Pat changed the position of the revolver and outstretched his arm.

“The only way I can get the revolver further away is to grip it backwards where the grip is against my fingers and my thumb is through the trigger guard. It seems even more improbable his fingers would have ended up in this position, if this was the case.”

Pat passed his revolver around once again. The others tried Pat’s positioning. Bryan Flannery continued. “The other thing that bugs me is there’s absolutely no blood in the car. The only place you see blood is on the exit wound. Now a .38 is not a hand cannon, but a through and through gunshot wound would’ve sprayed the car with a mist of blood. It just doesn’t seem possible to me.”

“I appreciate you looking at this, Bryan. This is troubling to me. How could this slip by our detectives? I just don’t like it. Do you have anything else?”

“There are three separate letters in the file, from Margaret
Butelli and one from each of her daughters asking us to take a serious look at Forrest’s death. They were all addressed to Captain Beck of Manhattan South Homicide. There’s only one reply letter. Beck essentially says this; “
We have discussed this case with the office of the Chief Medical Examiner of the City of New York, and the case has been ruled a suicide. After a careful personal review of this case, I have found no issues to support any other conclusion.”
It was signed Captain Phillip D. Beck, Commanding Officer of Manhattan South Homicide.  There are no reports in the system to indicate anything else was done.”

“Thanks, Bryan. Ray
Capese gave me a list of a half dozen of Butelli’s closest friends. I asked Dickie to reach out to them and to see if they were aware of anything going on with Forrest prior to his alleged suicide. Please enlighten us, Dickie.”

  “Each of these guys was shocked by
Butelli’s death. They couldn’t even think of any possible reason he would have committed suicide, Chief. He had a good marriage and good finances when you consider his pension and his detective business. Curtis Young, the retired detective, was the most adamant about it. He says Forrest was a devout Catholic, and they were in the same parish. He says Forrest would have believed it was an unforgivable sin.  He knew very little about his business other than the fact Forrest told him he had a new case which was very sensitive, but he didn’t know the nature of it.”

“So why did his friends accept it?” Pat asked.

“They just didn’t want to question the NYPD. These guys are all career cops or retired off the job. They are extremely loyal to the job. They trust the department and it just kind of went away after 9/11.”

Pat was visibly frustrated. He was well aware of the nightmare 9/11 had been for the department, but he couldn’t understand why so little had been done to address Margaret
Butelli’s concerns.

“We need to reach out to Jerry McAllister, Bryan, and see what he can remember about this case. Also get in touch with Sergeant George
McBain over at the Crime Scene Unit and see what evidence we have and if there are additional tests available which could shed some light.”

“I’ll take care of it, Chief.”

“Thanks. Dickie and Angie can assist you if you need some help. Also, let’s keep this case strictly confidential for now. I don’t want to give the Butelli family any false hopes.”

“Okay. I can tell your gut’s already churning over this case.” Bryan said.

“I admit that I don’t feel good at all about the way it was handled.” Pat acknowledged.





Chapter 8



Monday, January 24 - Day 6

Chief of Detectives’ Office - One Police Plaza

Borough of Manhattan, New York

1730 Hours


ryan Flannery and Dickie Davis left the meeting and Pat asked Angela Wilson to remain.

“I know you’re wondering why I didn’t ask you to talk about the cases, Angie.”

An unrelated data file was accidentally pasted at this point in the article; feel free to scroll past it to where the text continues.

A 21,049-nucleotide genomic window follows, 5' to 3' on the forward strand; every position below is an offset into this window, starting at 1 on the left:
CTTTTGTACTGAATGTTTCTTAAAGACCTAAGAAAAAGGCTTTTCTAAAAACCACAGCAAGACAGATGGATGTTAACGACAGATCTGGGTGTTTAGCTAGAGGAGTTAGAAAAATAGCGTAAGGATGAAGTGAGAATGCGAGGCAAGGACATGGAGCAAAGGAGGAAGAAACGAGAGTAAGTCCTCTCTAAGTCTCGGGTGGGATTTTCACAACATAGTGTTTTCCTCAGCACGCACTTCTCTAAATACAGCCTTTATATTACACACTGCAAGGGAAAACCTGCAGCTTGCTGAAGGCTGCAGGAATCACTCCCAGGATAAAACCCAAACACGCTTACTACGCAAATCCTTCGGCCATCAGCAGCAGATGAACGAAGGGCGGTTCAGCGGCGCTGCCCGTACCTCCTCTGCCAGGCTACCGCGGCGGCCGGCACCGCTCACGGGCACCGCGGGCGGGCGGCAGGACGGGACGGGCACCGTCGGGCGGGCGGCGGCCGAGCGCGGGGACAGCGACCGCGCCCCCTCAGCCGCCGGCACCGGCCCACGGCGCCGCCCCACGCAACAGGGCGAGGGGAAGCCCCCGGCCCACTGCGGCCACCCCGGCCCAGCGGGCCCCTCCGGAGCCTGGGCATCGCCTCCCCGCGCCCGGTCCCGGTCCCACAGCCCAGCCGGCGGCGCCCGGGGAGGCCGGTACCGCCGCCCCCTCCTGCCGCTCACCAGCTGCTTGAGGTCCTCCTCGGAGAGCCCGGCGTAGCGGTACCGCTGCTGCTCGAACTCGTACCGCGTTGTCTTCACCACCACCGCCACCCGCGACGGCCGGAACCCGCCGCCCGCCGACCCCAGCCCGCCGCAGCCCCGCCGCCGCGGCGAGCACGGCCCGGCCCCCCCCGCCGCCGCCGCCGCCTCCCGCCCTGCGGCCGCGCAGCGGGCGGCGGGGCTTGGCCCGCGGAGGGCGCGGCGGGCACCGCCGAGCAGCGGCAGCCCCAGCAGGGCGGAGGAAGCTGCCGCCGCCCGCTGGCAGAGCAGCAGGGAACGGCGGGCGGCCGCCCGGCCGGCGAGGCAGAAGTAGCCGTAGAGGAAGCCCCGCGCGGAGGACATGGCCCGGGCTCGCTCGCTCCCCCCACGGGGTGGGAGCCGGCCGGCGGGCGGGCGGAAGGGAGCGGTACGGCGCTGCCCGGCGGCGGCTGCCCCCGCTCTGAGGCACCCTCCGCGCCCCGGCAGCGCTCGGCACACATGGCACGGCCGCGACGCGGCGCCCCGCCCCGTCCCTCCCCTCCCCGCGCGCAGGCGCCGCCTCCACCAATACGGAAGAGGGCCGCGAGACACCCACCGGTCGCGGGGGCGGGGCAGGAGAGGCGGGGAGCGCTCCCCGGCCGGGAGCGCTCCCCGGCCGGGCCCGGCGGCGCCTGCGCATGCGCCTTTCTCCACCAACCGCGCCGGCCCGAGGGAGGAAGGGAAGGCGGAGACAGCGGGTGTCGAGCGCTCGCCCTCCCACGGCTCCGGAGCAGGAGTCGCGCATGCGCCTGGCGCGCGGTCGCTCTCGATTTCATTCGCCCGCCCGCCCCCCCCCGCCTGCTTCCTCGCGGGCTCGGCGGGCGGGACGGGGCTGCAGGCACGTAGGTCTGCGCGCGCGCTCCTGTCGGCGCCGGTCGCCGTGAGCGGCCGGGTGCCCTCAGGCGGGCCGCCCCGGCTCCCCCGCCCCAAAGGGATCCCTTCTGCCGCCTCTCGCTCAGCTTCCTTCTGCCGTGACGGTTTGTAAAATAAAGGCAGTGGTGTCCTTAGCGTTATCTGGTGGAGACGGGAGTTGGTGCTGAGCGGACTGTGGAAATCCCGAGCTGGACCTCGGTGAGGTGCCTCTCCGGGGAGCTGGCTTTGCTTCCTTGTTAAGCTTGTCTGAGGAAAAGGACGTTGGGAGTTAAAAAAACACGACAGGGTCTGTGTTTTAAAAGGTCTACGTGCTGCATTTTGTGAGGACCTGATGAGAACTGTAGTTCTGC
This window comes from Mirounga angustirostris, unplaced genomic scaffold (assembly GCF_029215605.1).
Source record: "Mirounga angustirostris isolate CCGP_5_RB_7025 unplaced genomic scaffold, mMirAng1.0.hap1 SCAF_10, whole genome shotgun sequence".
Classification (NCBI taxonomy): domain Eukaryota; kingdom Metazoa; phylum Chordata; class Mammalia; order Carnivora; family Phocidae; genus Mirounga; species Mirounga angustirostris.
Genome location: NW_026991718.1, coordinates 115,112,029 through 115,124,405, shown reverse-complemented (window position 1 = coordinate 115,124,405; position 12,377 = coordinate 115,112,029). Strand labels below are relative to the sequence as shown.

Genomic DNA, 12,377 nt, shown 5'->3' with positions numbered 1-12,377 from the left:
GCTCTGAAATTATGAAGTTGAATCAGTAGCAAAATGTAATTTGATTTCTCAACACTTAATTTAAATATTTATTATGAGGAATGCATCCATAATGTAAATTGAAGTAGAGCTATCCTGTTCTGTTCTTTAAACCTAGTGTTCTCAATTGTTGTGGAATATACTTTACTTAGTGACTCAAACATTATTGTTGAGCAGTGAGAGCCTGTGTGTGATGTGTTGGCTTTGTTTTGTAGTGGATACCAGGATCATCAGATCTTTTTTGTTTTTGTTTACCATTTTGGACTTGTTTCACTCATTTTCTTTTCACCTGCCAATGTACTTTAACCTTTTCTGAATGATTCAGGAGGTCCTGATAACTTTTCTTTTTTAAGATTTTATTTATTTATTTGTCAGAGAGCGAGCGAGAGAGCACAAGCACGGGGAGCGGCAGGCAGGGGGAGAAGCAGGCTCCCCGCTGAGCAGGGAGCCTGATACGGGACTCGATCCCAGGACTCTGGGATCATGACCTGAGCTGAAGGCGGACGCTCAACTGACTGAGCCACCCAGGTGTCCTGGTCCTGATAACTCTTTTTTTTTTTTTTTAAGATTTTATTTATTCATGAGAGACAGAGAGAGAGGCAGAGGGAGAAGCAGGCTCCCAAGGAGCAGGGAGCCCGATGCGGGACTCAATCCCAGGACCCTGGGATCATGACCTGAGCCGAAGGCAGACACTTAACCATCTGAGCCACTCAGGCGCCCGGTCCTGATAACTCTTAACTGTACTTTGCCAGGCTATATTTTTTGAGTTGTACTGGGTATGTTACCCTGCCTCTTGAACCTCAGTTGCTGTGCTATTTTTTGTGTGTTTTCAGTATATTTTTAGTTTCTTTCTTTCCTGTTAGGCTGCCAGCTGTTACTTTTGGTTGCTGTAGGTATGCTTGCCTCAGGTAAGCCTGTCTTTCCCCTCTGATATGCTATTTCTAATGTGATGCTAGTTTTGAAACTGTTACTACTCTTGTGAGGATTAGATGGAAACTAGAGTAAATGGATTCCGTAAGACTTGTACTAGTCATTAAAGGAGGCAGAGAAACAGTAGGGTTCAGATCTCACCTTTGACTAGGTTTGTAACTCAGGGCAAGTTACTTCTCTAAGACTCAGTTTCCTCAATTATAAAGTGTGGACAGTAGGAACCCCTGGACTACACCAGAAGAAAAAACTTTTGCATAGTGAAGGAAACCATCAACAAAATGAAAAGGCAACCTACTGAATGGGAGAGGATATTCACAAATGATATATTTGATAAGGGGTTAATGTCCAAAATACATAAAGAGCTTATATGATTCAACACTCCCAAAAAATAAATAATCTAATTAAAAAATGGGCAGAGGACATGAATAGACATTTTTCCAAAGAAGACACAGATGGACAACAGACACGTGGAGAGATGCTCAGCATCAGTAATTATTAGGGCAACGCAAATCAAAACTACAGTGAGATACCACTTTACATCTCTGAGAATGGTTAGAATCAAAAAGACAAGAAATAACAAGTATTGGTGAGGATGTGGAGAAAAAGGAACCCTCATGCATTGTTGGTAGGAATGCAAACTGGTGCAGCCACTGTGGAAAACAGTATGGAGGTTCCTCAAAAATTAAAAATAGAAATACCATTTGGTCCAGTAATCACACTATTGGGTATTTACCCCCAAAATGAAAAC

“Yes sir, I didn’t want to say anything, but the information is correct. All of these cases were dismissed by the same people. Either Judge Robert Fitzpatrick or Assistant District Attorney Franklyn Donovan was involved. The judge would’ve either accepted a defense motion to dismiss, or the case was overtly dismissed by Donovan. In every case, Donovan was the ADA. I think there could be a lot more cases.”

“Wow, it sounds like whoever hired
Butelli was on to something. The reason I didn’t mention this, Angie, is that I wanted an unbiased look at the facts and evidence surrounding Forrest Butelli’s death without the knowledge of the dismissed cases. It would be easy for this information to compel us to believe Forrest Butelli was murdered. I want the decision to be based on concrete evidence as much as possible, while recognizing that this case Butelli was working on casts a whole new light on his death. I think it’s important to be sure, because Margaret Butelli and her family have been through enough.”

“What do you want me to do, Chief?”

“Do you think you aroused any suspicions checking on these cases?”

“No, I was actually able to do it all online. I don’t see how anyone could know.”

“Well, let’s pick about a two-year window and see if we can get the number of cases in a two-year period prior to Butelli’s death. I also want to try a few other things, and if this case goes where I think it could, we may end up in a full blown homicide investigation.”

“I think this could be the case, although I’m not sure how we could ever prove it.” Angie concluded.

“If Butelli was murdered, we’ll prove it. We owe it not only to his family, but to the NYPD. We must always remember that Forrest Butelli was once on the job and carried the same shield we do.”





Chapter 9



Tuesday, January 25 - Day 7

Chief of Detectives’ Office - One Police Plaza

Borough of Manhattan, New York

0900 Hours


at sat down at his desk and shuffled through the mound of paperwork Angie Wilson had put in his tray. It was unusual for Angie to be directly involved in a case, but with her legal background, Pat knew she was a whiz at legal research.

Pat’s desk phone rang.

“Pat O’Connor.”

“Hi Pat. It’s Maggie.”

“Of course, I recognize the voice of the prettiest girl in New York.”

“I appreciate the compliment, but this is actually a business call.”

“Does this mean I can’t flirt with you?”

“I hope not. It wouldn’t be the Pat O’Connor I know and love. Anyway, I have some information on one of our psychologists.”